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Vaccination with virus-like particles containing H5 antigens from three H5N1 clades protects chickens from H5N1 and H5N8 influenza viruses
- Kapczynski, Darrell R., Tumpey, Terrence M., Hidajat, Rachmat, Zsak, Aniko, Chrzastek, Klaudia, Tretyakova, Irina, Pushko, Peter
- Vaccine 2016 v.34 no.13 pp. 1575-1581
- Influenza A virus, antibodies, antigens, avian influenza, blood serum, cell culture, chickens, disease control, gene expression, genes, hemagglutination, hemagglutinins, morbidity, mortality, public health, sialidase, strains, vaccination, vaccines, viral proteins, virion, virus-like particles, viruses, United States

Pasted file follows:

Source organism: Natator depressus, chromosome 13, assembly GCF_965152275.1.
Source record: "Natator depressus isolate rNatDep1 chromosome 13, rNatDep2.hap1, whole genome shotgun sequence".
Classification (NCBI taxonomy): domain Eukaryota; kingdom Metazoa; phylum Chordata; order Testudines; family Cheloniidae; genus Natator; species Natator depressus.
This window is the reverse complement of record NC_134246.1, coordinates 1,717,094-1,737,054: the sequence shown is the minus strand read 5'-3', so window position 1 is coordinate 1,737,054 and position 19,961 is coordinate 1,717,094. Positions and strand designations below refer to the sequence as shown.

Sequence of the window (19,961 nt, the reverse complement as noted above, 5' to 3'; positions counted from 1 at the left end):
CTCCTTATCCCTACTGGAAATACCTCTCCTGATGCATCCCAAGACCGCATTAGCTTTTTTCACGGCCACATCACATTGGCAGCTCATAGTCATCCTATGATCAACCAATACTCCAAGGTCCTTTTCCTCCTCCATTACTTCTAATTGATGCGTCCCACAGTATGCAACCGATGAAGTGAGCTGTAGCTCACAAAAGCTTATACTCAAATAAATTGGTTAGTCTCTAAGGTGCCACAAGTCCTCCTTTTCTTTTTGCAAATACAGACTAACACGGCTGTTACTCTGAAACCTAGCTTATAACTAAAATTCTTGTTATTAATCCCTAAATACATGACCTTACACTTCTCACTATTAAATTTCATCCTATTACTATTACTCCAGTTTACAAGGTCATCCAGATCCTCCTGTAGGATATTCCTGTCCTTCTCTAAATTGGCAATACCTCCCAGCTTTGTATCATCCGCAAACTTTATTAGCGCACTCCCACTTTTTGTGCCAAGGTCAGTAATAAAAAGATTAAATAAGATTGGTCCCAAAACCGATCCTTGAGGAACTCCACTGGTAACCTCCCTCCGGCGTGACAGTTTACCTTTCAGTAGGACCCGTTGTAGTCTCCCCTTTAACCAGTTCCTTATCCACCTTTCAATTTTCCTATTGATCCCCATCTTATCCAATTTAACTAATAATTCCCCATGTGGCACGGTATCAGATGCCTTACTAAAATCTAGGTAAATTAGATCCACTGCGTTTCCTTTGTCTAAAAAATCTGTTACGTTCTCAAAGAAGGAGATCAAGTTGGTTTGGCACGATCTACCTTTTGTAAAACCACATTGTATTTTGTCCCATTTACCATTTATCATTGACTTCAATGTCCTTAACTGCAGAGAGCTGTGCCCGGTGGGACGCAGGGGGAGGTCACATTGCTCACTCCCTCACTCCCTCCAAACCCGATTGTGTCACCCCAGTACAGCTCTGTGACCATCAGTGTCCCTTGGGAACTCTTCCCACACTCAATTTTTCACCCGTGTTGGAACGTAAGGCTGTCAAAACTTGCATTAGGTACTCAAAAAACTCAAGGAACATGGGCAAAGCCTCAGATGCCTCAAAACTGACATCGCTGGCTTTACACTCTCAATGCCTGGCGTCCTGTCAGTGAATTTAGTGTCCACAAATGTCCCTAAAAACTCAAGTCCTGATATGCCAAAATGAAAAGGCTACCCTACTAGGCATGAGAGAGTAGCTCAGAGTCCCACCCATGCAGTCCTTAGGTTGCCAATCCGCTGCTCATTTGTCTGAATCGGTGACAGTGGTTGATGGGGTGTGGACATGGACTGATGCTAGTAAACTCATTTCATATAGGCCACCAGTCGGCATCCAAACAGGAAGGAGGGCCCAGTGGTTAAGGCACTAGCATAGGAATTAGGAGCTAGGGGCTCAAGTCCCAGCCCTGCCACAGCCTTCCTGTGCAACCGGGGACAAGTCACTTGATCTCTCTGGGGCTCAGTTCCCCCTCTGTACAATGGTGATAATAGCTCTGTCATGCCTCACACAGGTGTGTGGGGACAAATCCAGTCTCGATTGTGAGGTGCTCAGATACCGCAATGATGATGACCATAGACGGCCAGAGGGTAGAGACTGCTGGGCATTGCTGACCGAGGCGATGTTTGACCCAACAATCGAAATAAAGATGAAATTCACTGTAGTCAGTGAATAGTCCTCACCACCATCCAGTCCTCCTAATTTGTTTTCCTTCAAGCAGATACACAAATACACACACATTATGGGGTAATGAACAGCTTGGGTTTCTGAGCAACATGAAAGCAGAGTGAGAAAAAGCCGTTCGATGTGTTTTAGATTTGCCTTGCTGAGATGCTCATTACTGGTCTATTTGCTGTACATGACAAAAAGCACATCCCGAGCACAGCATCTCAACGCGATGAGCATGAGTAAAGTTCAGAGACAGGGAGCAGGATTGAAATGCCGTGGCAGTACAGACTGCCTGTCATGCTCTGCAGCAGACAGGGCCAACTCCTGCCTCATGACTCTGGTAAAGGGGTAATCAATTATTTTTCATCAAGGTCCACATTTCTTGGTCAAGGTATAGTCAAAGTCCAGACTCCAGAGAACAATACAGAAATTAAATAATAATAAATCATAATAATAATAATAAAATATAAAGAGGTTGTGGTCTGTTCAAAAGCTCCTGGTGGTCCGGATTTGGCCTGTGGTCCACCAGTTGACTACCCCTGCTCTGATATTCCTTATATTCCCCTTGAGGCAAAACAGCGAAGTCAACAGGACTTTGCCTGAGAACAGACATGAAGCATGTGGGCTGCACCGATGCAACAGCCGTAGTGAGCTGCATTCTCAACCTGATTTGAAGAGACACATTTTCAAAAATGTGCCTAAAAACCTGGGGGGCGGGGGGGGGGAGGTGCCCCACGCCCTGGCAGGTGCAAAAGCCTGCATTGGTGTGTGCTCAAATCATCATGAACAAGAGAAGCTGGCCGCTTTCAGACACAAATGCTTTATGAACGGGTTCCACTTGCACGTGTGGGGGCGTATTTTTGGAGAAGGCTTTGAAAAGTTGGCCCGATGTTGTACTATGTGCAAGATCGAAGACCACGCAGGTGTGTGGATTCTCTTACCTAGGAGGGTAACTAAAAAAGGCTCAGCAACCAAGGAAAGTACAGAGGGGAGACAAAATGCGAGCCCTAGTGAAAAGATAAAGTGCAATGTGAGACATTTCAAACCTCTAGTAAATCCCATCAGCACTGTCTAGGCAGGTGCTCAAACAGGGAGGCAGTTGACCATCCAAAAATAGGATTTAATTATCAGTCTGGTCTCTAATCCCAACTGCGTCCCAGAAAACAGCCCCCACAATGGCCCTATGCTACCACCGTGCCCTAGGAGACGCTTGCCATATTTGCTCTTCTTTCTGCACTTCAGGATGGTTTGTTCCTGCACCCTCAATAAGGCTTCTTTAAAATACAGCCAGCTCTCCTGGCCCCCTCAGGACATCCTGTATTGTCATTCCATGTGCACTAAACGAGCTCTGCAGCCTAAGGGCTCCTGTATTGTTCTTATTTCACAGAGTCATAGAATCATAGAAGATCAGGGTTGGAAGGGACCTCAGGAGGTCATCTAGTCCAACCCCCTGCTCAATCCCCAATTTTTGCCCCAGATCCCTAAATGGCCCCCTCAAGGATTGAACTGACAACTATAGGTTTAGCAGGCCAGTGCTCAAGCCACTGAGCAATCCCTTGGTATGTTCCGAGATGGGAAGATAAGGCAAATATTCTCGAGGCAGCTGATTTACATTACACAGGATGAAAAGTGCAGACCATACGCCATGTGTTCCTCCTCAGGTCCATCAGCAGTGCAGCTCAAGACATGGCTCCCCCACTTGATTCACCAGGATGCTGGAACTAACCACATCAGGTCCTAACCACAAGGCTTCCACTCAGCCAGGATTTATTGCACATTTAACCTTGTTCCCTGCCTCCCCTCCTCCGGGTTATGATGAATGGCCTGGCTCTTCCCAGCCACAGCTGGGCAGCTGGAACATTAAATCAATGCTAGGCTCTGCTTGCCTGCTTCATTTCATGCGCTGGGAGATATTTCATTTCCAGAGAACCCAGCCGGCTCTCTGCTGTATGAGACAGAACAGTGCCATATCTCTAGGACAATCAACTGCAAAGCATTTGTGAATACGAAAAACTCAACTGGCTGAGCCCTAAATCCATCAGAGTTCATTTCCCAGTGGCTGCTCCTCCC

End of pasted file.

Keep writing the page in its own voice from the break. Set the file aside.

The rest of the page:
- Highly pathogenic avian influenza (HPAI) viruses, especially H5N1 strains, represent a public health threat and cause widespread morbidity and mortality in domestic poultry. Recombinant virus-like particles (VLPs) represent a promising novel vaccine approach to control avian influenza including HPAI strains. Influenza VLPs contain viral hemagglutinin (HA), which can be expressed in cell culture within highly immunogenic VLPs that morphologically and antigenically resemble influenza virions, except VLPs are non-infectious. Here we describe a recombinant VLP containing HA proteins derived from three distinct clades of H5N1 viruses as an experimental, broadly protective H5 avian influenza vaccine. A baculovirus vector was configured to co-express the H5 genes from recent H5N1 HPAI isolates A/chicken/Germany/2014 (clade 126.96.36.199), A/chicken/West Java/Subang/29/2007 (clade 2.1.3) and A/chicken/Egypt/121/2012 (clade 2.2.1). Co-expression of these genes in Sf9 cells along with influenza neuraminidase (NA) and retrovirus gag genes resulted in production of triple-clade H555 VLPs that exhibited hemagglutination activity and morphologically resembled influenza virions. Vaccination of chickens with these VLPs resulted in induction of serum antibody responses and efficient protection against experimental challenges with three different viruses including the recent U.S. H5N8 HPAI isolate. We conclude that these novel triple-clade VLPs represent a feasible strategy for simultaneously evoking protective antibodies against multiple variants of H5 influenza virus.